On Halloween day, a gorgeous 40-foot-tall black specter mysteriously rematerialized at its old haunts on the west lawn of the National Museum of American History. In a simple rededication ceremony, Alexander Calder's Gwenfritz was twice blessed, first by the Smithsonian American Art Museum, to whose collections it belongs, and once again by the National Museum of American History, whose land it once again graces in its original location.
It was a splendid reminder of Smithsonian inter-museum collaboration. But in a way, this split institutional responsibility obscures how people actually understood the relationship among art, technology, and our nation's history when the building opened to the public 50 years ago under the name of the Museum of History and Technology. The Museum's origins go back to the rise of the modern movement at the turn of the last century, when art, technology, and design found new synergy.
The Morris and Gwendolyn Cafritz Foundation provided the funds for the commissioning and setting of the Calder stabile at the Museum. In his rededication remarks, Calvin Cafritz, president of the Foundation, revealed that his mother Gwendolyn, after whom Gwenfritz is named, first became hooked on Calder after encountering his work in the American pavilion of the 1958 Brussels World's Fair.
Gwenfritz was originally installed at its west lawn location in 1969, five years after the Museum opened its doors to the public, but we know it was part of the original plan. Architect Walker Cain of McKim, Mead, and White was employed to design the setting for this magnificent sculpture. From the start of his commission, Cain had the difficult task of designing a modernist building that fit in with the classical colonnaded structures surrounding it on the Mall, especially those across Constitution Avenue on the Federal Triangle. His solution was, in his words, to produce "a building which is classical in definition, and the detailing is modern." Gwenfritz was key to his architectural strategy. Calder's abstract piece, revered as a modernist icon, was one of the first abstract public sculptures in Washington.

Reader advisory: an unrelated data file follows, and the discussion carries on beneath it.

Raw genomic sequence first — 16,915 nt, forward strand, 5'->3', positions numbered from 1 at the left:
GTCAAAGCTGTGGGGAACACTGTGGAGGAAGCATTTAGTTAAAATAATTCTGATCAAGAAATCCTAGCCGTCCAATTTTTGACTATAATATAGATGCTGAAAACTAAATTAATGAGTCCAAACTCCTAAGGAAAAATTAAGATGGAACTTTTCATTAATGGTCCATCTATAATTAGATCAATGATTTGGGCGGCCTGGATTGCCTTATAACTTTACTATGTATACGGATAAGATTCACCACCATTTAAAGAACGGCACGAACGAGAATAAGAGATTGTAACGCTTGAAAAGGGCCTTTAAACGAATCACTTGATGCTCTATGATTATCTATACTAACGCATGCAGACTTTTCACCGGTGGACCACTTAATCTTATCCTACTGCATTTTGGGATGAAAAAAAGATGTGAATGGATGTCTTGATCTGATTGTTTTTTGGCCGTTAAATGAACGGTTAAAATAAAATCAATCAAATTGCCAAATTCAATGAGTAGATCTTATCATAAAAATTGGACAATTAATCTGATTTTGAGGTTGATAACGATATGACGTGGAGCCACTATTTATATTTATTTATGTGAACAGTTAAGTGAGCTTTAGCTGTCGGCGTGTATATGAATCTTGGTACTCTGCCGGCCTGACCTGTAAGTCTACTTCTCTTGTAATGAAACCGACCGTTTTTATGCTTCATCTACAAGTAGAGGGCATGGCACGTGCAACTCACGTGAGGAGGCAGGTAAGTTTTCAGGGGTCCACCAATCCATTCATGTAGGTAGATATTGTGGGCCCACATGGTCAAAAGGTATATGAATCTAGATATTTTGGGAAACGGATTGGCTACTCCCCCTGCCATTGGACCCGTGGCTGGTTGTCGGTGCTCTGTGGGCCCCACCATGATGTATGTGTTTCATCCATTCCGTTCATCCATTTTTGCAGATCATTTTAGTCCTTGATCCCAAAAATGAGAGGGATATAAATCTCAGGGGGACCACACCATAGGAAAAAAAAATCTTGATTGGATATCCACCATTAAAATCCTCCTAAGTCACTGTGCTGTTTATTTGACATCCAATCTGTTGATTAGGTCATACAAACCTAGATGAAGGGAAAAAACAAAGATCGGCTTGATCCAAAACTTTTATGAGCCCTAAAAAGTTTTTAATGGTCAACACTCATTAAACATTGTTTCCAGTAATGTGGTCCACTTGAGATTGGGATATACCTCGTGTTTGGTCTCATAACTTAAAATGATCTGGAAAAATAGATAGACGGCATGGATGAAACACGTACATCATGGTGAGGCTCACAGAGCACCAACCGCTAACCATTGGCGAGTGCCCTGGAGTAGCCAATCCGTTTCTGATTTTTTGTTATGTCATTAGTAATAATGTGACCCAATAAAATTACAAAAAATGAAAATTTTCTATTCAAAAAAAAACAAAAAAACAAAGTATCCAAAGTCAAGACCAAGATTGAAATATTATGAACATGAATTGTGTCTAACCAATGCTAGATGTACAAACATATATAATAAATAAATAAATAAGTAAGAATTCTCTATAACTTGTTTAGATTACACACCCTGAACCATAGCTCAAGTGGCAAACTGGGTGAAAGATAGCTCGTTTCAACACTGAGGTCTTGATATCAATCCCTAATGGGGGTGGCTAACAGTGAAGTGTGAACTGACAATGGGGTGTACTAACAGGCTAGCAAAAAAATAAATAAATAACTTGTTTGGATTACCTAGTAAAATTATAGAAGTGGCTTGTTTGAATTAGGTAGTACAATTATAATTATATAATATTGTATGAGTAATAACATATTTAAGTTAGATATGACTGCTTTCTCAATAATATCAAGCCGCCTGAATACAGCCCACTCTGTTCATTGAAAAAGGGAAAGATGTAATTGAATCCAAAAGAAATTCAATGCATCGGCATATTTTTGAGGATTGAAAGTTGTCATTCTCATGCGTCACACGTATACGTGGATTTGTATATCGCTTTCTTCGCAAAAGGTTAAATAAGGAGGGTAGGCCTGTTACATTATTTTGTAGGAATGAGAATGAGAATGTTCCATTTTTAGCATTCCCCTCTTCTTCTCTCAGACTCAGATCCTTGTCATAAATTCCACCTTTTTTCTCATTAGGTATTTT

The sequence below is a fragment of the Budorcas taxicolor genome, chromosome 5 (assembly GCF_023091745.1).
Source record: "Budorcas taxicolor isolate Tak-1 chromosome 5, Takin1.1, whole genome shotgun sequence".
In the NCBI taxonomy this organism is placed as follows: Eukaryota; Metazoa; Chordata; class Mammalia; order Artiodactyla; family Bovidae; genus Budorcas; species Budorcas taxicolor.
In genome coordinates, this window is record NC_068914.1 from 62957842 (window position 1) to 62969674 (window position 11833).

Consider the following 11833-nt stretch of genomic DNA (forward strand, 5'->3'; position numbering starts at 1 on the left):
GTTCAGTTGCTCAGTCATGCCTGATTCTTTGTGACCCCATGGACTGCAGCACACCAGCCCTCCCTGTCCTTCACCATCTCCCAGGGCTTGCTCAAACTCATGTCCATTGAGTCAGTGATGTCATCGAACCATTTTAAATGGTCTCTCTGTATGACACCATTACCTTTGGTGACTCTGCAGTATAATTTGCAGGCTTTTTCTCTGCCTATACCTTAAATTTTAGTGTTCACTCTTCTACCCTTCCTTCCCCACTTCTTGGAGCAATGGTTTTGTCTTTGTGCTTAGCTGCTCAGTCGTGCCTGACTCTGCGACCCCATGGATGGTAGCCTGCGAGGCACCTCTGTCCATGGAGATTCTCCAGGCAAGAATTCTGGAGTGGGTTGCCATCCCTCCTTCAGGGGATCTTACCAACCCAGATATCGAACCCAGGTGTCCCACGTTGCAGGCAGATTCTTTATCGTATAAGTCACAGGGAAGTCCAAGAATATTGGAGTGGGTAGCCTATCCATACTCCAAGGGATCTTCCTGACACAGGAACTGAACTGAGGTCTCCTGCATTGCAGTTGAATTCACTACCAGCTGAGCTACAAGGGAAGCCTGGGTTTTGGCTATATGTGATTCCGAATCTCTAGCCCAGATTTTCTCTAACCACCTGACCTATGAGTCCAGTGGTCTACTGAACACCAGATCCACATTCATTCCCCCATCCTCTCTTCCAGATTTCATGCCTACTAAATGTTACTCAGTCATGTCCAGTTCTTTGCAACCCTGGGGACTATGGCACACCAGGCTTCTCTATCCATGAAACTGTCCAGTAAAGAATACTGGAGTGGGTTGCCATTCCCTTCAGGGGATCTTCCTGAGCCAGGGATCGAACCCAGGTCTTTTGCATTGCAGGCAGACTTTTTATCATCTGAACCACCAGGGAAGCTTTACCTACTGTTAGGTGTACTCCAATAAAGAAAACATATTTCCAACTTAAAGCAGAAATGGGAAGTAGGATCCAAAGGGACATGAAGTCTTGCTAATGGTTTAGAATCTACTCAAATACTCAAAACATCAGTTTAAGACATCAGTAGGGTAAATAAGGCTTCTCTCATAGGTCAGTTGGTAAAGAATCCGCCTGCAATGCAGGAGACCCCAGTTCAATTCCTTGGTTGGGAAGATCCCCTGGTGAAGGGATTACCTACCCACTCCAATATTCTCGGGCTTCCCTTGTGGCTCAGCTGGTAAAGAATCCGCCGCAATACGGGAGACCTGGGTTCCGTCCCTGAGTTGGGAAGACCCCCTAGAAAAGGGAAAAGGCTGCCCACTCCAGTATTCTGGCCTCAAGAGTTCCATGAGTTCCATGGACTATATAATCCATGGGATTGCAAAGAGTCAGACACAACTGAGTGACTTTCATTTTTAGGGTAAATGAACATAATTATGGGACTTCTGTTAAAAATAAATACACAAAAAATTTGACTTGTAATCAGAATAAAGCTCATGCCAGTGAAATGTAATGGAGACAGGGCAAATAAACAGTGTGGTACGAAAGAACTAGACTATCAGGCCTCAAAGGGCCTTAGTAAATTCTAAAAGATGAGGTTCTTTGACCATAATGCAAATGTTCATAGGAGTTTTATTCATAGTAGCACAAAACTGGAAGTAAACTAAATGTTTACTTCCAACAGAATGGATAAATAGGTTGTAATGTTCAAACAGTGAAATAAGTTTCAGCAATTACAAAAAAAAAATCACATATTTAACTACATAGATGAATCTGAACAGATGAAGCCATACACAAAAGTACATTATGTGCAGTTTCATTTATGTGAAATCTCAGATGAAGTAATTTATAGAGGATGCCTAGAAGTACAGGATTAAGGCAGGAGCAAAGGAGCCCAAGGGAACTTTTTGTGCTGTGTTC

The Museum was founded as a monument to modernity based on reigning ideals of technological progress. Gwenfritz, the creation of a mechanical engineer turned artist, belonged to this building as much as the John Bull locomotive on the Museum's first floor. In fact, the whole building, inside and out, was conceived as a modernist project, an integrated work of art.
Early renderings show abstract sculptures evocative of scientific instruments surrounding it on its terrace. Most were omitted from the final plan because of budget cutbacks, but, fortunately,Gwenfritz remained, along with Jose de Rivera's Infinity at the Museum's Mall entrance, which Walker Cain interpreted as an abstract orrery—a mechanical model of the solar system—symbolizing the technical and scientific ideals of the age.
At the rededication, we heard about Calder's training as a mechanical engineer at Stevens Institute of Technology, his connections with abstract artists in Paris, and Einstein's interest in his art. Calder once opined: "How does art come into being? Out of volumes, motion, space carved out within the surrounding space ... Out of vectors ... motion, velocity, acceleration, ... momentum ... Thus [the elements of art] reveal not only isolated moments, but a physical law [relating] the elements of life."(Quotation from Dr. John H. Lienhard's The Engines of Our Ingenuity.)
Now returned to its original setting, Gwenfritz's black planes carve out space, time, and motion against the backdrop of the Museum's façade of cool Indiana marble. Born of Mid-Century Modernism, it again speaks to the present but also to a future where art, science, technology, and American history coalesce into a single creative whole.
This post first appeared on O Say Can You See?, the National Museum of American History's blog.